I first saw a Buddha’s hand citron in a museum. The graceful, curly tipped fingers of the fruit had been carved during the Qing Dynasty in milk-colored jade. The carving’s complexity was astonishing and I was equally amazed to learn this was not a fantasy object but the representation of a real fruit.
Since seeing that jade art work, I’ve held, smelled, eaten and “drank” Buddha’s hand citron.
In Japan, China and Korea, the fruit’s “fingers” are thought to resemble the boneless, elegant hands of the Buddha. Fresh, highly scented Buddha’s hand citrons were taken to temples as offerings or were placed on family altars at home instead of flowers to scent a room and to bring good luck, especially during new year celebrations. In Chinese, the fruit is called fo-shou, similar to the words for fortune/blessings and longevity. The fingers of the fruit may be splayed or close together depending on the variation/cultivar grown.
It used to be difficult to find Buddha’s hand citron (Citrus medica var. sarcodactylis) in the US. Even in Los Angeles, I couldn’t find a Buddha’s hand fruit no matter how hard I searched in Chinatown and Little Tokyo. Now, Buddha’s hand citron is grown commercially in California and my husband has grown a small, fruit-bearing tree here in the Pacific Northwest (it graced our bedroom in winter and you can see one of its fruits in the blue and gold cup below). In Seattle, even "regular" supermarkets stock it between late October and January.
The smell of Buddha’s hand citron is unique and powerful: sharp, resinous (almost pine-y) with the best attributes of oranges, limes and lemons. When you eat the candied peel of a Buddha’s hand there’s also a distinct floral taste present. Each year in November and December, I buy several fresh Buddha’s hands to scent my house. The fruit lasts for weeks and puts out a potent aroma, on a par with a strong perfume diffuser, candle or bowl of potpourri.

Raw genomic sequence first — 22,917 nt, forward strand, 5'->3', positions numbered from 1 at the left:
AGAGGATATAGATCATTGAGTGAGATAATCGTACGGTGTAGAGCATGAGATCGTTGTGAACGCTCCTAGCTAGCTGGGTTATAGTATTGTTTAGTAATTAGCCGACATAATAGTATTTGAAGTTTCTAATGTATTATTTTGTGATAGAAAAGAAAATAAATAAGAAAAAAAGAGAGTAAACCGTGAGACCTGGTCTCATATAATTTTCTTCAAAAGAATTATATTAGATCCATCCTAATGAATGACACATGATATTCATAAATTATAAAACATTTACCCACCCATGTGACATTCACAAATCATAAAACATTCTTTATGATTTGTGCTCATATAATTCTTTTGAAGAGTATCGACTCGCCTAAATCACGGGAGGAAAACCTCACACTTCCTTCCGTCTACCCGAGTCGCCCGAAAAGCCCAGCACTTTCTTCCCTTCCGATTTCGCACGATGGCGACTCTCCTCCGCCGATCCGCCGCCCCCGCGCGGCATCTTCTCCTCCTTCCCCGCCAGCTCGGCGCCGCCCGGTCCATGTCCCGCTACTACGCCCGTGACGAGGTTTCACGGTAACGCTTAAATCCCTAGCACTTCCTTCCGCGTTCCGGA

Buddha’s hand citron is all peel and pith, no juice. What's interesting is that the pith is sweet, not bitter, and is loaded with Vitamin C. Buddha's hand peel is often candied and is used to scent teas and vodkas (simply place whole “fingers” in a bottle of vodka for a month as I do). I also cook a divine (if I say so myself) marmalade from the whole fruit. If you can’t find Buddha's hand tea or if Korean honey citron tea is too sweet for you, simply put a dollop of Buddha's hand marmalade in the tea pot while brewing tea leaves. Next time I make babka, I’ll use layers of white chocolate and Buddha’s hand citron marmalade to flavor it.
Many of you may think you're unfamiliar with Buddha’s hand citron but you encounter aspects of it VERY often in all types of toiletries and perfumes: limonene is an extraction from citron (among other citrus sources).
TIP: When you buy Buddha’s hand citrus, look for fresh, firm fruit with a vibrant color (and no brown-tipped fingers or dull skin). To release the glorious scent, rinse the fruit under running water to remove the shiny wax coating some growers use. Also, since most fruit is chilled in U.S. markets, you can't properly judge the aroma of individual fruits till you rinse them and bring them to room temperature (but I've had very few duds over the years).
If you have a Buddha's hand citron story...do share!
Note: all photos by the author with the exception of the jade carving, Qing Dynasty/Qianlong Period, via Sotheby's. If your local museum has a collection of Chinese jades, chances are good you might see an example of a carved Buddha's hand citron.